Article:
There is some thought especially with Occupational Therapists that young children would benefit from using crayons before moving onto other drawing materials like markers. Although my toddler on occasion uses markers, I have to agree and it's not just crayons. I feel there are many reasons why young children would benefit from using pencils, oil pastels, perhaps even charcoal and paint sticks before using markers. Using a marker it's very easy to produce a mark on paper. You can hold a marker at almost any angle with varying amounts of pressure and it still works. Markers are smooth and consistent,... Read more →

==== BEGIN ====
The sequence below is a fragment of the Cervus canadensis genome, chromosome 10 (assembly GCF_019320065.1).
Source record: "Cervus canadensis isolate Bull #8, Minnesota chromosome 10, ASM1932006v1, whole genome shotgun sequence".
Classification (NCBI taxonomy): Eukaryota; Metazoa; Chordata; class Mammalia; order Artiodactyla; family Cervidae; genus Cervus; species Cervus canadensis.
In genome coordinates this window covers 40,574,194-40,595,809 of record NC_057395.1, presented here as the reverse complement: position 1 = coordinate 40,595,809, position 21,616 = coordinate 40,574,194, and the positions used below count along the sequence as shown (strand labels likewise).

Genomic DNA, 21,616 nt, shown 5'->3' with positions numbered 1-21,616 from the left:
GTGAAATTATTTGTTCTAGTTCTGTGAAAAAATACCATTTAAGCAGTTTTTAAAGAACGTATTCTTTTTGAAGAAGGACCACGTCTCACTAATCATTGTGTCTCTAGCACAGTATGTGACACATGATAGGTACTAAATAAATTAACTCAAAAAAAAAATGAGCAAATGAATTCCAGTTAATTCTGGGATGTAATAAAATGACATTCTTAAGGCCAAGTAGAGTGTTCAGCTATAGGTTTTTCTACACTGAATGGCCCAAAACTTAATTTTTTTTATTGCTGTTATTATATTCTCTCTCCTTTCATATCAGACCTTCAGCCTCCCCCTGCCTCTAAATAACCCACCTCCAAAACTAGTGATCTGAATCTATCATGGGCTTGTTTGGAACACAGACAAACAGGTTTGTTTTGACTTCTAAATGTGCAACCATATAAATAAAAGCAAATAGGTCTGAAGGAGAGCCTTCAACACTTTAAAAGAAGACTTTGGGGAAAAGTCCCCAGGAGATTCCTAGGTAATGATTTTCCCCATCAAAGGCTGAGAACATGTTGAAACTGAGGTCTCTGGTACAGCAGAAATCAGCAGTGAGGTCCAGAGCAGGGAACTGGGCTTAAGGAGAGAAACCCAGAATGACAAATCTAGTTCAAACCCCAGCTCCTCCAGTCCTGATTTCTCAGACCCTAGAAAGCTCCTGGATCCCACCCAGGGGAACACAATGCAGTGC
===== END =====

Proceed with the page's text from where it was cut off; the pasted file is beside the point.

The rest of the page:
I've been feeling inspired by Reggio style children's self-portraits. The Montessori and Reggio Approach have a lot in common. Both are child-led approaches that respect and trust the child. "Right at the heart of the Reggio Approach is the very powerful image adults have of children. Every child is seen as strong, confident and competent. Strong children have their own ideas, express opinions, make independent choices and are able to play and work well with others. This powerful image of the child needs adults who listen to children and trust them to make responsible decisions. In the Reggio Approach listening... Read more →